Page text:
Post Scriptum: Humbling The WB

As the fall season approaches, The WB, once America’s foremost station for the adolescent nation, will usher in its final days until it merges with demographic buddy UPN.

My relationship with the WB has always been a love-hate venture, as I’m sure many of you old-school frog watchers can share.

As one of the few people who worshipped the netlet’s ability to give life to original teen programming back in the late nineties, I was saddened to watch it turn into an institution that left its nifty programming niche behind for mere facsimiles of hits of the past.

Not everyone will share this point of view; it is arguable that the WB has created shows of unprecedented quality in past years. Gilmore Girls and Everwood definitely stand out in my mind as gems of WB’s recent past, but the network’s inability to sustain said shows by maintaining consistent support for them and their crews (namely, the writers) has all but crippled their existence.

Gilmore is a perfect example. It supposedly exemplifies everything the network stands for, top-rated actors matched with high-quality writing and down to earth stories, plus television’s most enjoyable mom-daughter relationship—yet, the higher-ups couldn’t make a deal strong enough to keep the brain-hubbies of this prized program (The Palladinos) stuck to their claim to fame. Now Gilmore will be back, but without the arm and leg the Pals provided, and the quality of the show is what will be on the cutting block this fall. And lets not even mention the fans.

Don’t be alarmed if you’re having a wicked-dizzy case of deja-vu. I seem to recall an equally critically acclaimed show left in limbo some six years ago. Buffy’s Joss Whedon couldn’t make the WB cough up enough money to host the show for a sixth and seventh season, despite the fact that it was one of the pioneer statement makers for the network, and still remains such until this day. The same occurred with Buffy’s counterpart, Angel, which was also ditched due to ‘high production costs’ despite an outpouring of protest from fans that was matchless in vastness and devotion.

Anyone who was a fan of either show or The WB in the early days can see the remnants of the Whedon-success in the programs that are created today. Where do you think Superman acquired his made-for-TV gloss? Go back a few years to the inception of Froggy and you’ll see. Hell, watch Smallville today and you’ll see some familiar credit lines and faces. Some knockoff shows may have lasted longer than others (i.e. the blasphemous immortality of those Charmed sisters) but it doesn’t mean the initial inspiration wasn’t there, and that the remnants of shows past, used and abused wouldn’t be left behind.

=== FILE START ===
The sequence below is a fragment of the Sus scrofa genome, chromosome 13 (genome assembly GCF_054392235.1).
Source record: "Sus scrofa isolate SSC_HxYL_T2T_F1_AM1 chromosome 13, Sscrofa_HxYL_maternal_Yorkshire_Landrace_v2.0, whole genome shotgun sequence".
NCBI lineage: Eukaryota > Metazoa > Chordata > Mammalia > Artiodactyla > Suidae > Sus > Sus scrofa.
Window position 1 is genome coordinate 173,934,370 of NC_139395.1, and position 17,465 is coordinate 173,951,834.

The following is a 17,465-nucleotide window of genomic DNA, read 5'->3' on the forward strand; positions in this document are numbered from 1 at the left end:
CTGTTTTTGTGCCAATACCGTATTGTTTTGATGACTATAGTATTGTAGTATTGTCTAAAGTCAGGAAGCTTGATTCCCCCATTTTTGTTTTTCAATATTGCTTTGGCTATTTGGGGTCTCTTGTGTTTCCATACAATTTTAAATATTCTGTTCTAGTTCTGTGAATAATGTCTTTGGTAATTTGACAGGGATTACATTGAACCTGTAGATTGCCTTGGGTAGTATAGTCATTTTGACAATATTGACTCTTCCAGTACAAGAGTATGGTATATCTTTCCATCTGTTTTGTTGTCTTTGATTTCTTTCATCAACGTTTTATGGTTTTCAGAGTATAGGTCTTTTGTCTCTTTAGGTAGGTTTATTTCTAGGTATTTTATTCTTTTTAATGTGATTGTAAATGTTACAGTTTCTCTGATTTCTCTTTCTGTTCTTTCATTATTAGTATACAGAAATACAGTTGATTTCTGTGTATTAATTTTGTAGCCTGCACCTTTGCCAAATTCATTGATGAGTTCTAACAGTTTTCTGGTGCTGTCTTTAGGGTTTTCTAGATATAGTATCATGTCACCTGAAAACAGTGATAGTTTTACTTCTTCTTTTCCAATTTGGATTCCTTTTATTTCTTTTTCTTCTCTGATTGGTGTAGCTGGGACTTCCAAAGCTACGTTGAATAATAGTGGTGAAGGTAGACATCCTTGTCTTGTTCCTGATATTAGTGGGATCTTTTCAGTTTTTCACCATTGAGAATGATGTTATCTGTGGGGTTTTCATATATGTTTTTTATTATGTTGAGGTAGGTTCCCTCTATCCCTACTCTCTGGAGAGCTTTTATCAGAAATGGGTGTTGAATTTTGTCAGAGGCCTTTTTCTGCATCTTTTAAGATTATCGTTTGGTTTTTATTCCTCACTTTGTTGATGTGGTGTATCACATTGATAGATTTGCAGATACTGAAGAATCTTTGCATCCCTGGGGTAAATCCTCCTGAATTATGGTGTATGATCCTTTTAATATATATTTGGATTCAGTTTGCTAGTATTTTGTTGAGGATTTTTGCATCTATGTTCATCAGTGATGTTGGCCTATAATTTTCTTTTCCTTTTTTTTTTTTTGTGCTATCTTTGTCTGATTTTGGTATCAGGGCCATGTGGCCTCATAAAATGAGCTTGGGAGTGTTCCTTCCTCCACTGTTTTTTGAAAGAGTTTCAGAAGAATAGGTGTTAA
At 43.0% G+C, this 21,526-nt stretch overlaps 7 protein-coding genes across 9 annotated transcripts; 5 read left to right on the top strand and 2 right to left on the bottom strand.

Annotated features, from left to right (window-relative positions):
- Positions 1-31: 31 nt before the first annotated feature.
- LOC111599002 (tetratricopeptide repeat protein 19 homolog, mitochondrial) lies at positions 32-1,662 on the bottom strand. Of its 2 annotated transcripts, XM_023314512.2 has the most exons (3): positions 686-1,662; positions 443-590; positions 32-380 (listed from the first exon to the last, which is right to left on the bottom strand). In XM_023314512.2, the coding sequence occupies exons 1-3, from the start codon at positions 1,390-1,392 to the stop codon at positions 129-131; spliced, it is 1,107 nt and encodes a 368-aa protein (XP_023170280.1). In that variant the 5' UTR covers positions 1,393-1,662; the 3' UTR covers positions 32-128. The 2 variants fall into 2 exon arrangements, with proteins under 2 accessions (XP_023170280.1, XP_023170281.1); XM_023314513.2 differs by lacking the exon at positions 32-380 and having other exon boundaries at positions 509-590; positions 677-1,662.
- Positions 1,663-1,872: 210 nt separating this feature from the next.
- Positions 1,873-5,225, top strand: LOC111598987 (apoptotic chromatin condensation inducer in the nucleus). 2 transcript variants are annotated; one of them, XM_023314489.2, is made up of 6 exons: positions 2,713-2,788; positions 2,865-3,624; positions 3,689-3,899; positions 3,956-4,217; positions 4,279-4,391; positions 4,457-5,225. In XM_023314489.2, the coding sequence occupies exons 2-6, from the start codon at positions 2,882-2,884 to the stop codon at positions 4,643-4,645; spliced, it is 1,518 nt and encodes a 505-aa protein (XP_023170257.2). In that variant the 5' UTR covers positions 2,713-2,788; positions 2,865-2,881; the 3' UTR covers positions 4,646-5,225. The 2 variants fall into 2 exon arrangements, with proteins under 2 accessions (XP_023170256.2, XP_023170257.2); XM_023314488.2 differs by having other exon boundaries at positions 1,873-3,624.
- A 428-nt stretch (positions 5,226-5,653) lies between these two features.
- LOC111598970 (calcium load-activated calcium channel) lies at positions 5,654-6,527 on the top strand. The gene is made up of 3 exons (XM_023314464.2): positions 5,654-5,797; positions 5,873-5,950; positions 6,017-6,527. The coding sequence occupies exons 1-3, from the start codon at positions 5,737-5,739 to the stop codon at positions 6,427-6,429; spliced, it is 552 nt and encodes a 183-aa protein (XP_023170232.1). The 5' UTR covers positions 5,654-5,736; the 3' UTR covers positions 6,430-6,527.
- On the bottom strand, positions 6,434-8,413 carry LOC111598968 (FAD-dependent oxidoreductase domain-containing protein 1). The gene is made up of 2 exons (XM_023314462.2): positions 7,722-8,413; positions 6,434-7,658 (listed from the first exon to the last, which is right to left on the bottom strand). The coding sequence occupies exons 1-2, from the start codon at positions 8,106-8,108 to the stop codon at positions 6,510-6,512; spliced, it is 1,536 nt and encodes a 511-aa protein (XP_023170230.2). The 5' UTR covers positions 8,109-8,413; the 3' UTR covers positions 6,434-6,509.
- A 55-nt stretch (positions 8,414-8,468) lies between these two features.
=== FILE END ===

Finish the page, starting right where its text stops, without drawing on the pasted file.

That’s why, when I was informed of the way the network has decided to spend their final days this September, I felt somewhat valued as a fan. All of a sudden, dropping Angel for that One Tree Hill show, or worse keeping Seventh Heaven on its wavering life-support for yet another year, didn’t feel so horrible.

In the days leading up to end of the WB and subsequent creation of the CW, the former will air shows that gave rise to the smart-teen TV era that erupted back in the late nineties. Dawson, Buffy, Angel will come to life again—at least for a few hours, to bring us back to the days when intelligent teen drama was still brimming with the kind of hope and excitement that often accompanies fresh trends. Back when Marissa Cooper was just a weedy under-ten-year-old and Katie Holmes’ crazy-love was all about big-headed Dawson and Tom-less in nature. Way, way back to when the era of Agent Scully and Xena was coming to an end, only to segue that power to a younger, eagerly awaiting generation of female heroes.

Back when the little network that couldn’t, Dubba-dub-dubbed out its quality without mind of money or mainstream. Or tacky slogans, for that matter.

I remember those days well. And for what it’s worth, I’m glad the WB will too.

I can’t say I agree with the notion of the CW, or the decisions my little netlet has made through the years, but I won’t claim I’ll never tune in. I suppose that makes the kind of fan WB wanted once, and still seems to need in light of its again-wobbly identity.

The kind that will continue to Dubba-dub-dub against the odds.